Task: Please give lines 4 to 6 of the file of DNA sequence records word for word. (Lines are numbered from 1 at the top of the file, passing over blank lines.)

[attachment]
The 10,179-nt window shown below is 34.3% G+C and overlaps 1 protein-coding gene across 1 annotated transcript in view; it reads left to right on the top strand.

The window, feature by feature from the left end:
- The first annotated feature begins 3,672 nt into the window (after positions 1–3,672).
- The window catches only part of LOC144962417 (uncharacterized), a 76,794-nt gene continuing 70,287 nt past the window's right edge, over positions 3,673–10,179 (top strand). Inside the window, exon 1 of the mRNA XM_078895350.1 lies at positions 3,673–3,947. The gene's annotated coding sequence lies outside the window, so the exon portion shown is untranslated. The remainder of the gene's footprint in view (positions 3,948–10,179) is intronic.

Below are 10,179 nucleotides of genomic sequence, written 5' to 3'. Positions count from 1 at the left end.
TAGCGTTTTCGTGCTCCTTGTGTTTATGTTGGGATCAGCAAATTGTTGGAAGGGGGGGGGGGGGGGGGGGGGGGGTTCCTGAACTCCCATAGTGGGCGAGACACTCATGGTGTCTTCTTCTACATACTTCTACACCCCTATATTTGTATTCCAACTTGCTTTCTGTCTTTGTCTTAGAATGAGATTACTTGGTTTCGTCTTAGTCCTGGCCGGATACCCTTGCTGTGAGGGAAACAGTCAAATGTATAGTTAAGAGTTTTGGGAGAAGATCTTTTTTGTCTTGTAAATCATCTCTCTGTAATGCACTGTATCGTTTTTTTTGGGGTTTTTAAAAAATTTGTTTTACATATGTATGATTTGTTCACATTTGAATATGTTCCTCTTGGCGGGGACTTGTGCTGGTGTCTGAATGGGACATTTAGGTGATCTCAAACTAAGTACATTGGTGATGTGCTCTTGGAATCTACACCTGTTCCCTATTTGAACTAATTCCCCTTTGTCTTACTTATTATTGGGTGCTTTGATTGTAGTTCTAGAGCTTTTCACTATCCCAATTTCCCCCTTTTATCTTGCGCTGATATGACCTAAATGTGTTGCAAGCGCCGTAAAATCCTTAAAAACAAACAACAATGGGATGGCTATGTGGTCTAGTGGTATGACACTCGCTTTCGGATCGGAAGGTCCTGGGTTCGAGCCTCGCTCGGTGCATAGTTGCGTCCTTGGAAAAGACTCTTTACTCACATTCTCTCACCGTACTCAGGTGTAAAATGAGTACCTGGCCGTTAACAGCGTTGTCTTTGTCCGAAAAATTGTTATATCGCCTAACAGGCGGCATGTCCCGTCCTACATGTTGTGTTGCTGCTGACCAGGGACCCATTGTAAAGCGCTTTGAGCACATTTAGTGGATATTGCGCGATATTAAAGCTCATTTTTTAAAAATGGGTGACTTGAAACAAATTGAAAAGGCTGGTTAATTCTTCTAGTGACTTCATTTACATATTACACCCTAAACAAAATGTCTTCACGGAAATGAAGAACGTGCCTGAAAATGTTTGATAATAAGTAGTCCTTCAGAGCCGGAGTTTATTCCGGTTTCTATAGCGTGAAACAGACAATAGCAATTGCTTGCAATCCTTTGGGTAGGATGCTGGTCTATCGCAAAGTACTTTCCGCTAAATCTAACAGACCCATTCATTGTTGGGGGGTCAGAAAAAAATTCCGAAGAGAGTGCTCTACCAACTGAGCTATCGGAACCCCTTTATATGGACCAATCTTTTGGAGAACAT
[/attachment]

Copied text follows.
- The window catches only part of LOC144962417 (uncharacterized), a 76,794-nt gene continuing 70,287 nt past the window's right edge, over positions 3,673–10,179 (top strand). Inside the window, exon 1 of the mRNA XM_078895350.1 lies at positions 3,673–3,947. The gene's annotated coding sequence lies outside the window, so the exon portion shown is untranslated. The remainder of the gene's footprint in view (positions 3,948–10,179) is intronic.

Below are 10,179 nucleotides of genomic sequence, written 5' to 3'. Positions count from 1 at the left end.
TAGCGTTTTCGTGCTCCTTGTGTTTATGTTGGGATCAGCAAATTGTTGGAAGGGGGGGGGGGGGGGGGGGGGGGGTTCCTGAACTCCCATAGTGGGCGAGACACTCATGGTGTCTTCTTCTACATACTTCTACACCCCTATATTTGTATTCCAACTTGCTTTCTGTCTTTGTCTTAGAATGAGATTACTTGGTTTCGTCTTAGTCCTGGCCGGATACCCTTGCTGTGAGGGAAACAGTCAAATGTATAGTTAAGAGTTTTGGGAGAAGATCTTTTTTGTCTTGTAAATCATCTCTCTGTAATGCACTGTATCGTTTTTTTTGGGGTTTTTAAAAAATTTGTTTTACATATGTATGATTTGTTCACATTTGAATATGTTCCTCTTGGCGGGGACTTGTGCTGGTGTCTGAATGGGACATTTAGGTGATCTCAAACTAAGTACATTGGTGATGTGCTCTTGGAATCTACACCTGTTCCCTATTTGAACTAATTCCCCTTTGTCTTACTTATTATTGGGTGCTTTGATTGTAGTTCTAGAGCTTTTCACTATCCCAATTTCCCCCTTTTATCTTGCGCTGATATGACCTAAATGTGTTGCAAGCGCCGTAAAATCCTTAAAAACAAACAACAATGGGATGGCTATGTGGTCTAGTGGTATGACACTCGCTTTCGGATCGGAAGGTCCTGGGTTCGAGCCTCGCTCGGTGCATAGTTGCGTCCTTGGAAAAGACTCTTTACTCACATTCTCTCACCGTACTCAGGTGTAAAATGAGTACCTGGCCGTTAACAGCGTTGTCTTTGTCCGAAAAATTGTTATATCGCCTAACAGGCGGCATGTCCCGTCCTACATGTTGTGTTGCTGCTGACCAGGGACCCATTGTAAAGCGCTTTGAGCACATTTAGTGGATATTGCGCGATATTAAAGCTCATTTTTTAAAAATGGGTGACTTGAAACAAATTGAAAAGGCTGGTTAATTCTTCTAGTGACTTCATTTACATATTACACCCTAAACAAAATGTCTTCACGGAAATGAAGAACGTGCCTGAAAATGTTTGATAATAAGTAGTCCTTCAGAGCCGGAGTTTATTCCGGTTTCTATAGCGTGAAACAGACAATAGCAATTGCTTGCAATCCTTTGGGTAGGATGCTGGTCTATCGCAAAGTACTTTCCGCTAAATCTAACAGACCCATTCATTGTTGGGGGGTCAGAAAAAAATTCCGAAGAGAGTGCTCTACCAACTGAGCTATCGGAACCCCTTTATATGGACCAATCTTTTGGAGAACAT